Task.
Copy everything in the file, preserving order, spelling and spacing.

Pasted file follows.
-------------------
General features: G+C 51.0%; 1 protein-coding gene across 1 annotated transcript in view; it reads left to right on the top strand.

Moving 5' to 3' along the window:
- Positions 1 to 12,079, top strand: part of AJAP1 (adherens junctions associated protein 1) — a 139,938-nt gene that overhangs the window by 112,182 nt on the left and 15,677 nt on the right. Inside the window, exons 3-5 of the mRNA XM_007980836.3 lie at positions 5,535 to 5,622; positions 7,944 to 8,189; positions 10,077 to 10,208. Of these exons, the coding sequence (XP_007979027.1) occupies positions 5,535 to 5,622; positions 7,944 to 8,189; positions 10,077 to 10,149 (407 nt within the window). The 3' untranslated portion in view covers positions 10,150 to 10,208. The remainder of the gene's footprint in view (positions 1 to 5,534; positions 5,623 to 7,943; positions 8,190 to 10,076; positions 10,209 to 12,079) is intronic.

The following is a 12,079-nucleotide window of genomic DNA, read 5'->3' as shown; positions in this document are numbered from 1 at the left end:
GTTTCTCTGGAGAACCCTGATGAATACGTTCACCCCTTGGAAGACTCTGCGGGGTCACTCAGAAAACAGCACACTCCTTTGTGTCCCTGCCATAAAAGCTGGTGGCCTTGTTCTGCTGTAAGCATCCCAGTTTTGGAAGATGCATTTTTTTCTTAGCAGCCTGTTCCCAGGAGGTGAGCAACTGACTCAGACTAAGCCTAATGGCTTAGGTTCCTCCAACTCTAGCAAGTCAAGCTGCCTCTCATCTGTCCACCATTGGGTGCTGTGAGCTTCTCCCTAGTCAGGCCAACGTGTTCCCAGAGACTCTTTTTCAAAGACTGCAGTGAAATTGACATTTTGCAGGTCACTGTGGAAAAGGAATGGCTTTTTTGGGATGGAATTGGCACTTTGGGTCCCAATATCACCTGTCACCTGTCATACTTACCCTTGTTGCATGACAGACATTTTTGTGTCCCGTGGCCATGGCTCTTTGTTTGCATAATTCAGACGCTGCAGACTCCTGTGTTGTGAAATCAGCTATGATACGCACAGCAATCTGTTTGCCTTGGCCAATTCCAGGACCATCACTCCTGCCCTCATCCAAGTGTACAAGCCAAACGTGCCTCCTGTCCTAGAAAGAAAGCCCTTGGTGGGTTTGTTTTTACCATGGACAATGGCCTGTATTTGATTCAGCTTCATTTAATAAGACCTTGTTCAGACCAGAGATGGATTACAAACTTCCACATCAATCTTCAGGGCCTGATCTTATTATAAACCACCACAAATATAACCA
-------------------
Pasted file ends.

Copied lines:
General features: G+C 51.0%; 1 protein-coding gene across 1 annotated transcript in view; it reads left to right on the top strand.

Moving 5' to 3' along the window:
- Positions 1 to 12,079, top strand: part of AJAP1 (adherens junctions associated protein 1) — a 139,938-nt gene that overhangs the window by 112,182 nt on the left and 15,677 nt on the right. Inside the window, exons 3-5 of the mRNA XM_007980836.3 lie at positions 5,535 to 5,622; positions 7,944 to 8,189; positions 10,077 to 10,208. Of these exons, the coding sequence (XP_007979027.1) occupies positions 5,535 to 5,622; positions 7,944 to 8,189; positions 10,077 to 10,149 (407 nt within the window). The 3' untranslated portion in view covers positions 10,150 to 10,208. The remainder of the gene's footprint in view (positions 1 to 5,534; positions 5,623 to 7,943; positions 8,190 to 10,076; positions 10,209 to 12,079) is intronic.

The following is a 12,079-nucleotide window of genomic DNA, read 5'->3' as shown; positions in this document are numbered from 1 at the left end:
GTTTCTCTGGAGAACCCTGATGAATACGTTCACCCCTTGGAAGACTCTGCGGGGTCACTCAGAAAACAGCACACTCCTTTGTGTCCCTGCCATAAAAGCTGGTGGCCTTGTTCTGCTGTAAGCATCCCAGTTTTGGAAGATGCATTTTTTTCTTAGCAGCCTGTTCCCAGGAGGTGAGCAACTGACTCAGACTAAGCCTAATGGCTTAGGTTCCTCCAACTCTAGCAAGTCAAGCTGCCTCTCATCTGTCCACCATTGGGTGCTGTGAGCTTCTCCCTAGTCAGGCCAACGTGTTCCCAGAGACTCTTTTTCAAAGACTGCAGTGAAATTGACATTTTGCAGGTCACTGTGGAAAAGGAATGGCTTTTTTGGGATGGAATTGGCACTTTGGGTCCCAATATCACCTGTCACCTGTCATACTTACCCTTGTTGCATGACAGACATTTTTGTGTCCCGTGGCCATGGCTCTTTGTTTGCATAATTCAGACGCTGCAGACTCCTGTGTTGTGAAATCAGCTATGATACGCACAGCAATCTGTTTGCCTTGGCCAATTCCAGGACCATCACTCCTGCCCTCATCCAAGTGTACAAGCCAAACGTGCCTCCTGTCCTAGAAAGAAAGCCCTTGGTGGGTTTGTTTTTACCATGGACAATGGCCTGTATTTGATTCAGCTTCATTTAATAAGACCTTGTTCAGACCAGAGATGGATTACAAACTTCCACATCAATCTTCAGGGCCTGATCTTATTATAAACCACCACAAATATAACCA